Web Editor's note: The Centers for Disease Control and Prevention continues to update the number of reported illnesses from Salmonella Saintpaul, and the states in which the illnesses were reported. Go here to view these updates.

(June 6, UPDATED 12:17 p.m.) The Food and Drug Administration has narrowed its search for the source of tainted tomatoes that have been linked to an outbreak of Salmonella Saintpaul in Texas and New Mexico.

The FDA appears to have implicated Mexico in the process, but David Gombas, senior vice president of food safety and technology for the Washington, D.C.-based United Fresh Produce Association said it was premature to blame Mexican product.

“They’ve been very careful to not say, ‘Hey, it’s Mexico,’ because they’re not at that point,” Gombas said June 6. “It’s in the best interest of the industry not to read anything into that list.”

The FDA said June 5 that it had eliminated tomatoes produced in five states — California, Georgia, North Carolina, South Carolina and Texas — as possible sources of the illnesses. The agency also ruled out imported product from Belgium, Canada, Dominican Republic, Guatemala, Israel and The Netherlands as well as Puerto Rico.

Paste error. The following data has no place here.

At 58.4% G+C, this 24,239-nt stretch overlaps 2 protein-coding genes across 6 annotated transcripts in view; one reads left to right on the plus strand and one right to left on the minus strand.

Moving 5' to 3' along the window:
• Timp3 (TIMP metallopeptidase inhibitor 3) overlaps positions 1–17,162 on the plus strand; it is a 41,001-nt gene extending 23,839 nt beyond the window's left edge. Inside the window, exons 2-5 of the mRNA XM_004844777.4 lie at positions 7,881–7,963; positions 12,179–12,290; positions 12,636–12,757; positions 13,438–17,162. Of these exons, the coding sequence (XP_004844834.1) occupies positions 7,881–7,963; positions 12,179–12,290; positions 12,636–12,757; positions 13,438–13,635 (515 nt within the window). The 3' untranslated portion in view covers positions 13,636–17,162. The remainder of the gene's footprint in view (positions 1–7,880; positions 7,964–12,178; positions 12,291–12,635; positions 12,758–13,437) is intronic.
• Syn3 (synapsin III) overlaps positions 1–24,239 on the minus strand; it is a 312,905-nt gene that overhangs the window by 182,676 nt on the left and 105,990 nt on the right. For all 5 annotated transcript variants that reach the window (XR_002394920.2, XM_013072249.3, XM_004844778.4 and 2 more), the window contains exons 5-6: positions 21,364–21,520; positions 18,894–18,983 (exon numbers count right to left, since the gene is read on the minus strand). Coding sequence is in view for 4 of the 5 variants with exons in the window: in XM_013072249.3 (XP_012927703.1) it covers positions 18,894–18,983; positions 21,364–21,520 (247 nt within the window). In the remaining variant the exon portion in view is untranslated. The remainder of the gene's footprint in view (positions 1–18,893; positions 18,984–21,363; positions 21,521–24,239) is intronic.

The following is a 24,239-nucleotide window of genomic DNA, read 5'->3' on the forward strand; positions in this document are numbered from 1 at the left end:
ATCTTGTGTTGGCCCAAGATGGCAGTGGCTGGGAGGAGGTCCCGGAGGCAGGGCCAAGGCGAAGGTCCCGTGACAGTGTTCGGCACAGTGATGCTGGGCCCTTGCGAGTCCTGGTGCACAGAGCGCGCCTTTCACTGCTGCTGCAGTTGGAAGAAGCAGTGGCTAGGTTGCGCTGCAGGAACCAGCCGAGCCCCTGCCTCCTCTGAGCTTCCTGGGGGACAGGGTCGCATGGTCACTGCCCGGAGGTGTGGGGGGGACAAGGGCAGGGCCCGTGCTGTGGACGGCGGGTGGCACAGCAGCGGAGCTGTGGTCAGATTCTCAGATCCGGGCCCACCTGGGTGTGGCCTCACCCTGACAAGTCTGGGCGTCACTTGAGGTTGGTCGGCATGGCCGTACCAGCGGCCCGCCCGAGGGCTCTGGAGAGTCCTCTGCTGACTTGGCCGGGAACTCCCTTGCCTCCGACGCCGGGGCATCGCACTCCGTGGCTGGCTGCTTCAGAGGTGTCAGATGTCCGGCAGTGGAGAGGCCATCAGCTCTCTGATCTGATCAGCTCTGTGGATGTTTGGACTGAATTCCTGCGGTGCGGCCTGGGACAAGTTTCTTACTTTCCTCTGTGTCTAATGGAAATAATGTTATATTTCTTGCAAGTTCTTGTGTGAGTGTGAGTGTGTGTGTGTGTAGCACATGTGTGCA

The New Mexico Department of Health had said earlier in the week that its investigators were looking closely at product from Mexico. The FDA did not name Mexico as the source but did not include it in its list of production areas that had been cleared.

An FDA spokesman could not be reached for comment.

The FDA and CDC have linked the outbreak to raw roma, red plum and round red tomatoes. The FDA said June 5 that it recommends that New Mexico and Texas retailers, restaurateurs, and food service companies limit distribution of those varieties to product sourced from the areas that it has cleared.

The agency’s consumer advisory has been limited to those two states, though about 30 Salmonella Saintpaul cases are under investigation in nine other states.

The FDA reiterated that cherry tomatoes, grape tomatoes, and tomatoes on the vine have not been implicated, regardless of sourcing area.

FDA leaves Florida, Mexico on outbreak source list
San Antonio-based H.E. Butt Co. pulled selected varieties of tomatoes out of its Texas stores following an outbreak of salmonella. The Central Market-banner HEB store in Austin on June 5 had signs informing customers of what it called a "precautionary recall" of selected varieties on display in its produce, deli and prepared foods departments.